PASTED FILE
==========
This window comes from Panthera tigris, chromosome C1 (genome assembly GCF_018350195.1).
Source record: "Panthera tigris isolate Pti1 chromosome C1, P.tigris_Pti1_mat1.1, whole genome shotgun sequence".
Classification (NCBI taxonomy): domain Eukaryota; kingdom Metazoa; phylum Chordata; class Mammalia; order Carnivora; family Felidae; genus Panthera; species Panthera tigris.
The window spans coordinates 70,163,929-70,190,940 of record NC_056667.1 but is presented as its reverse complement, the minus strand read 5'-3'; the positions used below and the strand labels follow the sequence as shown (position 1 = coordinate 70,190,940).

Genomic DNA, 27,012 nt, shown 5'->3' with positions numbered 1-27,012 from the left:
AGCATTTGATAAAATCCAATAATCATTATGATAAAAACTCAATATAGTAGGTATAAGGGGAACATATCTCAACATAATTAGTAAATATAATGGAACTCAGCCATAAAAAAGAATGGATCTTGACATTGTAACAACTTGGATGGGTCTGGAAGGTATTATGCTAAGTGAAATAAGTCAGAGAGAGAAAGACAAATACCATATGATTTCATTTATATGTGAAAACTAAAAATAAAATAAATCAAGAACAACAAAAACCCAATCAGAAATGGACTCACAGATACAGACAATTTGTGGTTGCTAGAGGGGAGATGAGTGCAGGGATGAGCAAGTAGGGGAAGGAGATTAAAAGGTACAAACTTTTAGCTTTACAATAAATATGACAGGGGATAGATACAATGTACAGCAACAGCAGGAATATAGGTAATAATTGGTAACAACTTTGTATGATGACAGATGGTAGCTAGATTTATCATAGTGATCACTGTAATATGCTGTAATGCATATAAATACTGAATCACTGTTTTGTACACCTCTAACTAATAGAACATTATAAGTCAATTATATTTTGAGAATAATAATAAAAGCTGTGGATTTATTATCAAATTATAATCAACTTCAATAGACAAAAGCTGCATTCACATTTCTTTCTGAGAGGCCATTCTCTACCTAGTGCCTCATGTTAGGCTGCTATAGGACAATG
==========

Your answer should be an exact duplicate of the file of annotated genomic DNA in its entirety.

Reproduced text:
This window comes from Panthera tigris, chromosome C1 (genome assembly GCF_018350195.1).
Source record: "Panthera tigris isolate Pti1 chromosome C1, P.tigris_Pti1_mat1.1, whole genome shotgun sequence".
Classification (NCBI taxonomy): domain Eukaryota; kingdom Metazoa; phylum Chordata; class Mammalia; order Carnivora; family Felidae; genus Panthera; species Panthera tigris.
The window spans coordinates 70,163,929-70,190,940 of record NC_056667.1 but is presented as its reverse complement, the minus strand read 5'-3'; the positions used below and the strand labels follow the sequence as shown (position 1 = coordinate 70,190,940).

Genomic DNA, 27,012 nt, shown 5'->3' with positions numbered 1-27,012 from the left:
AGCATTTGATAAAATCCAATAATCATTATGATAAAAACTCAATATAGTAGGTATAAGGGGAACATATCTCAACATAATTAGTAAATATAATGGAACTCAGCCATAAAAAAGAATGGATCTTGACATTGTAACAACTTGGATGGGTCTGGAAGGTATTATGCTAAGTGAAATAAGTCAGAGAGAGAAAGACAAATACCATATGATTTCATTTATATGTGAAAACTAAAAATAAAATAAATCAAGAACAACAAAAACCCAATCAGAAATGGACTCACAGATACAGACAATTTGTGGTTGCTAGAGGGGAGATGAGTGCAGGGATGAGCAAGTAGGGGAAGGAGATTAAAAGGTACAAACTTTTAGCTTTACAATAAATATGACAGGGGATAGATACAATGTACAGCAACAGCAGGAATATAGGTAATAATTGGTAACAACTTTGTATGATGACAGATGGTAGCTAGATTTATCATAGTGATCACTGTAATATGCTGTAATGCATATAAATACTGAATCACTGTTTTGTACACCTCTAACTAATAGAACATTATAAGTCAATTATATTTTGAGAATAATAATAAAAGCTGTGGATTTATTATCAAATTATAATCAACTTCAATAGACAAAAGCTGCATTCACATTTCTTTCTGAGAGGCCATTCTCTACCTAGTGCCTCATGTTAGGCTGCTATAGGACAATG